For those looking to deepen their understanding of theming, especially dark mode, I highly recommend the article “Illuminating Dark Mode” from the Figma blog. It’s a treasure trove of insights.

Designer: After the first iteration of the transition was done and we had a rough app in the light theme, we’ve gone deeper into specific details. We’ve used a lot of sticky notes in Figma. Some screens needed to be re-drawn completely. We did visual QA iterations in multiple passes, tweaking colors and seeing what works. Some specific components were useless to match to our defined patterns, so they needed to be customized.




  • Start with a single component. Experiment and try to find a system that is scalable and maintainable. 

  • Keep all the CSS variables in a single theme file. This way you can easily add new themes in the future.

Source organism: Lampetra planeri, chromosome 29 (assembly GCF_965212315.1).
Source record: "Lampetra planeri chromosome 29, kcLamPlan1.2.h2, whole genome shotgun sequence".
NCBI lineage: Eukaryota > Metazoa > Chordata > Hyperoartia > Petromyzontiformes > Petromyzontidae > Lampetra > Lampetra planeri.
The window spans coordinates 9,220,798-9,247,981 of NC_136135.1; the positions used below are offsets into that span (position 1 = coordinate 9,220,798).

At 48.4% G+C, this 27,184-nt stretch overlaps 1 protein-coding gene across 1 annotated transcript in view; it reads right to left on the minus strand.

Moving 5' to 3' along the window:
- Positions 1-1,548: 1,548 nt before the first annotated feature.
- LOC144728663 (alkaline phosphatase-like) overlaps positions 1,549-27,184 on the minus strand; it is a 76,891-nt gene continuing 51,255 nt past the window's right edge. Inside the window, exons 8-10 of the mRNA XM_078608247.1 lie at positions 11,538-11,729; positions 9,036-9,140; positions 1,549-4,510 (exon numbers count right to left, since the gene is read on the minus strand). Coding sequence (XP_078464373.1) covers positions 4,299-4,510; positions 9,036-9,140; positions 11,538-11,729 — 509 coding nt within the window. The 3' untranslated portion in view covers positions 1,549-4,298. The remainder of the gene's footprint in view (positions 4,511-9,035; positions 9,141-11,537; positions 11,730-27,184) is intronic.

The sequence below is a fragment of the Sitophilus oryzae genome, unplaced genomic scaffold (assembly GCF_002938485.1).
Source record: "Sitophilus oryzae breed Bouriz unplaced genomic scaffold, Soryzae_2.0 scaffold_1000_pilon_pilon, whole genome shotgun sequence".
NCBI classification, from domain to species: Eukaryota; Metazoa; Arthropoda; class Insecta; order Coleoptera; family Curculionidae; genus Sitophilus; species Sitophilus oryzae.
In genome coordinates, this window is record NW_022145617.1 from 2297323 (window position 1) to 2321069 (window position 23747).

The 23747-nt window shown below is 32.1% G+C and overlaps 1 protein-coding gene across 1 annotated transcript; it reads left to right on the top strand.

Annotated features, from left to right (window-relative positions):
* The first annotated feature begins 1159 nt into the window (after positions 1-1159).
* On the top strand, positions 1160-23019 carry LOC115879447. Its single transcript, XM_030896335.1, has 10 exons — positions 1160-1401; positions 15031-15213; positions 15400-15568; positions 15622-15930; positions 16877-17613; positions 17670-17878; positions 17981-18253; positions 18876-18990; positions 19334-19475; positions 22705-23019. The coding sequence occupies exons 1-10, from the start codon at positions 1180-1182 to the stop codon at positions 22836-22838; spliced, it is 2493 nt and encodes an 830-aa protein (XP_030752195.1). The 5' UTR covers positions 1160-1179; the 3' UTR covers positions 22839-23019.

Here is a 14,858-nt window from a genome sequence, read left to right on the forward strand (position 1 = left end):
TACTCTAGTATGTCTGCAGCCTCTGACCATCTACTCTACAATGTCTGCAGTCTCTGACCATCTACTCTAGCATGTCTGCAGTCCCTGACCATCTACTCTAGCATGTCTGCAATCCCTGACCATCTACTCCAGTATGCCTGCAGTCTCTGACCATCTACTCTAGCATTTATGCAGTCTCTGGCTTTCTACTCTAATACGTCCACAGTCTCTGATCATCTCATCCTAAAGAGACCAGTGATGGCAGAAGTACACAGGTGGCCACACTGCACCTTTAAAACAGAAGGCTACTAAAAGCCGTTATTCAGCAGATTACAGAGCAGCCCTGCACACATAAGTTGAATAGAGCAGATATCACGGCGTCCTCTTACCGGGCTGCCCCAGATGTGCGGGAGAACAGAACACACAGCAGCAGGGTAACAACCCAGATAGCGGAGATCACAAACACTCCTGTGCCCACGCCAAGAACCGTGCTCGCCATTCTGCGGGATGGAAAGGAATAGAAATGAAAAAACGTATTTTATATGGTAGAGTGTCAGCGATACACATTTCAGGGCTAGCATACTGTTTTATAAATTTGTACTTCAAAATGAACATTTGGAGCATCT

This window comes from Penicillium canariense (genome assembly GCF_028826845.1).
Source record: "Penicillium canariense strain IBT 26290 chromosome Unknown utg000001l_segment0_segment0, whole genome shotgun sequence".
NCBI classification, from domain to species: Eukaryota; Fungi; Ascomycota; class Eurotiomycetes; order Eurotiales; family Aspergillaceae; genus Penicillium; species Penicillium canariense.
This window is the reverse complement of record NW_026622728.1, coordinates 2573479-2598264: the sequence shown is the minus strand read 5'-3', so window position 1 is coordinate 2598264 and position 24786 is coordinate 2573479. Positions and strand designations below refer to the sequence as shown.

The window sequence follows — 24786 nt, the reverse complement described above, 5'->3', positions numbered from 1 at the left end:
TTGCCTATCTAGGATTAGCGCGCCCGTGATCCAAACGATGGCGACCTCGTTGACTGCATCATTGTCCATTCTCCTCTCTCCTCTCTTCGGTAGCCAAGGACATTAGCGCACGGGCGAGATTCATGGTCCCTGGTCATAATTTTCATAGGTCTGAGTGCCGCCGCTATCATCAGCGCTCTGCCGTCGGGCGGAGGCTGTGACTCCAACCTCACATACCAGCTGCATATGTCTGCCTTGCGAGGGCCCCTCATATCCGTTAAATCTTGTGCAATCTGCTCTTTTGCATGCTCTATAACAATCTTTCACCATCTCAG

• Naming convention matters. Find name convention for CSS variables. This will make life easy for your teammates. 


  • Rapid fixes in passes help a lot. Depends on the structure of your team, but overall I think the fluid process worked best. It provided a vital pacing of the project, and didn’t overwhelm and trap us in overthinking. It’s overwhelming, it’s hard, but it works.

  • Use Color overlays. Before the redesign we used certain shades of color for hover states (bluegrey900 on bluegrey950 background). Bringing an opacity color to our theme allowed us to move faster constantly and look good.

Let us know if you have any questions or would love to know more.

This blog is part of acreom dev week. Be sure to check it out and follow along. Check out also our twitter, or join our Discord community to stay in the loop.